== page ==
Introduction: How to Install a Solid State Boot Drive

With Technology advancing at the rate that it is everything is now shifting into the realm of computing and digital media. With this shift, we're seeing more and more people go into fields of education regarding these topics like Computer Science or Cyber Security. The nature of these jobs demand that the people involved work on computers, that is their workhorse almost everything they do will depend on it. This is a guide for Computer science majors or anyone in a related field on how to simply install an SSD. An SSD boot drive can give any old machine a little extra kick, it helps it turn on faster and can run programs that require fast access to memory and storage run much smoother. To install an SSD there are not many things you're going to need but the few that you do are listed below:

  • Basic knowledge of computer hardware and software
  • Approximately 1 to 1.5 hours
  • A Solid State Drive
  • Mounting Brackets (if the drive is a 2.5 inch)
  • A motherboard that supports two SATA ports and Power cables
  • An Operating System installed either on a Flash Drive or CD
  • A Non- Magnetic Phillips screwdriver
  • A SATA cable
  • A power cable

Step 1: Backup Your Existing Files:

This is very important unless you are using a PC that has never been used or has no important information. There are multiple ways of creating backups, the most efficient and easy is to store everything on an external storage device.

Step 2: Make Your Workstation Static Proof:

Due to all the delicate circuitry present in a motherboard even a slight current can damage it including static. Make sure you’re not working on a carpet and remove any and all plastic from the area you’re working on.

Step 3: Turn Off Your PC and Remove Cables

Properly shut down your PC through the start menu and remove all the cables from the back of the PC.

Step 4: Accessing the Motherboard

This is a step that usually varies from PC to PC. For most PCs, there is either a side panel that is screwed into the main body of the PC. Simply remove these screws and remove the side panel, this will give you access to the motherboard which will look something like this.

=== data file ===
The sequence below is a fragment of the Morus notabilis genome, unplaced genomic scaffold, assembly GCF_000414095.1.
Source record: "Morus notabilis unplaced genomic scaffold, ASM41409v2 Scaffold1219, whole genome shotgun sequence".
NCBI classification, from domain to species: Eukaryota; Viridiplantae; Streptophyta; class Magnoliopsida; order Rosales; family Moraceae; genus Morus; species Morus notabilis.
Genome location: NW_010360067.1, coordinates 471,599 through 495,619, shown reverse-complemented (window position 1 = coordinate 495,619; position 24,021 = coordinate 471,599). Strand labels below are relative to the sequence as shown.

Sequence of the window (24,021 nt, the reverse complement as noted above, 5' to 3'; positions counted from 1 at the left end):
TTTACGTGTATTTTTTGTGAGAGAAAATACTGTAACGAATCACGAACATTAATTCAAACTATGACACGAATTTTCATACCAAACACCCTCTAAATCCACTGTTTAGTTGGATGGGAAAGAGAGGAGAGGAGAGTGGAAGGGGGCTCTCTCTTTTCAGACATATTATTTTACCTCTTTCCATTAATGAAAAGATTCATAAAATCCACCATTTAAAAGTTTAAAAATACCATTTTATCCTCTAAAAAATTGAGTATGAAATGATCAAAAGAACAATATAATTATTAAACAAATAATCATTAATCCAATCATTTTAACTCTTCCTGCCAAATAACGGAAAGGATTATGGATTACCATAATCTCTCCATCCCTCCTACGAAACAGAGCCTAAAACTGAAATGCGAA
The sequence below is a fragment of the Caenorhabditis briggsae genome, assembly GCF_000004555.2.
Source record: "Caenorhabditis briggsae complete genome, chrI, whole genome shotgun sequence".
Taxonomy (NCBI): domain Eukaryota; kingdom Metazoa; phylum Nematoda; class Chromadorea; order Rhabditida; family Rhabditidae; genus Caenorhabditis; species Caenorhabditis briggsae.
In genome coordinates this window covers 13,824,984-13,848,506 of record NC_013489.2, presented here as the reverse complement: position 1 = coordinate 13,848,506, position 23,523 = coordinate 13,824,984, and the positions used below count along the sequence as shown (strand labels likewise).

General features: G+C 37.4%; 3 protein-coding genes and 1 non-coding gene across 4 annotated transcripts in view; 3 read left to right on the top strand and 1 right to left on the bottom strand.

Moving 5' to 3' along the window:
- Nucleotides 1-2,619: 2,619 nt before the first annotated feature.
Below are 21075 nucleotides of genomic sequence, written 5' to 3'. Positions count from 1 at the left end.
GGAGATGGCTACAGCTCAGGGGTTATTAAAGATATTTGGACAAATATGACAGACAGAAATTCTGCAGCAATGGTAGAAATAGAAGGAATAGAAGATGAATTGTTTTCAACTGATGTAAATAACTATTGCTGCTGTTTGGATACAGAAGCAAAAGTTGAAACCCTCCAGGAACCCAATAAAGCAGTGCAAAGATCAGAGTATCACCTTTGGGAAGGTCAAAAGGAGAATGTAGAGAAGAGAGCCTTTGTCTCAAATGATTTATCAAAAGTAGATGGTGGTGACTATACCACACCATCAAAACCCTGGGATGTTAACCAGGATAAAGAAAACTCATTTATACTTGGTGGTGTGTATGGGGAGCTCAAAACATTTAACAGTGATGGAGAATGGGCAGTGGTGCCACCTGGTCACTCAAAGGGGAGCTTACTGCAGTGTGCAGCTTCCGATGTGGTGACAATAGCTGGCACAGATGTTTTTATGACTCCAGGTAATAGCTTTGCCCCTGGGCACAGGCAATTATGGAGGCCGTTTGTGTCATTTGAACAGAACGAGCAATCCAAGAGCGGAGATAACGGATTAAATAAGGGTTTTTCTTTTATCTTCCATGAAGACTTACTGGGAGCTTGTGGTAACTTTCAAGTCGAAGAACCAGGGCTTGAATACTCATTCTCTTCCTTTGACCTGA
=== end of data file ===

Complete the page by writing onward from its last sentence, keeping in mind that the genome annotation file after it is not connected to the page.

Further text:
Step 5: Mounting the Drive in Your PC :

This is a simple process and in most cases, an empty drive bay can be found right next to your pre-existing Hard Drive. If you’re replacing a preinstalled drive simply unscrew and replace the drives. In the case that you have a 2.5-inch drive instead of a 3.5-inch one, you're going to have to attach what is called a 'Bracket' to your SSD and then screwing the brackets into the bay.

Step 6: Connecting the SSD to Your Mother Board:

Whether you choose to mount your Drive or not there are two cables that needed to connect to the Motherboard, a SATA cable, and a Power Cable. If you are replacing your pre-installed drive, you’ll find both of these cables already connected to it, simply remove them from the old drive and connect them to the new one. If you’re installing a new drive then attach one end of the SATA cable to the SSD and the other into an empty SATA port on the board. Just follow the cables from your old drive and you'll find an empty SATA port.

Next use an unused power cable from your PCs power source and connect it to the SSD as well. You should feel both the SATA and power cable click into place, if you do not feel the click, don’t apply too much pressure as you’d run the risk of breaking a port, simply remove the cables and try again. Once both cables are connected replace the side panel and reconnect the cables to the back of the PC.

Step 7: Installing Operating Software:

Turn on the PC and connector insert the device you have the operating system on. When prompted choose to boot from disk or boot drive. Choose to do a custom install and select your SSD as the save location. Follow the prompted steps to install the operating system on your PC.

Step 8: Update BIOS Settings:

Getting to the BIOS will differ from motherboard to motherboard, this is because to do so a particular key must be repeatedly pressed while the PC boots up. To find what key you need to use simple refer to the make and model of the board you’re and a simple google search can answer that question.

  • Once in the settings look for “Boot” or “Boot options” or even “Boot Settings”. You should see a list of boot devices in order of priority.
  • Look for an option that sounds similar to “Hard Disk Drive boot priority”
  • From the menu select your Solid State Drive
  • Save and Exit

Step 9: Trouble Shoot and Enjoy Faster Boot Times

Once your PC boots up you'll notice that it should start up quicker than with your traditional Hard Disk Drive. Some of the common issues you may encounter are listed below along with ways in which to deal with them.

SSD not listed in BIOS: Turn off the PC and check the SATA cable to make sure it is properly connected if the cable is properly installed and SSD is still not recognized try a different cable.

Cannot Access BIOS: Make sure you're pressing the correct key when the computer is booting up. Also, note that pressing it once may not load the BIOS repeatedly press the key during the bootup process

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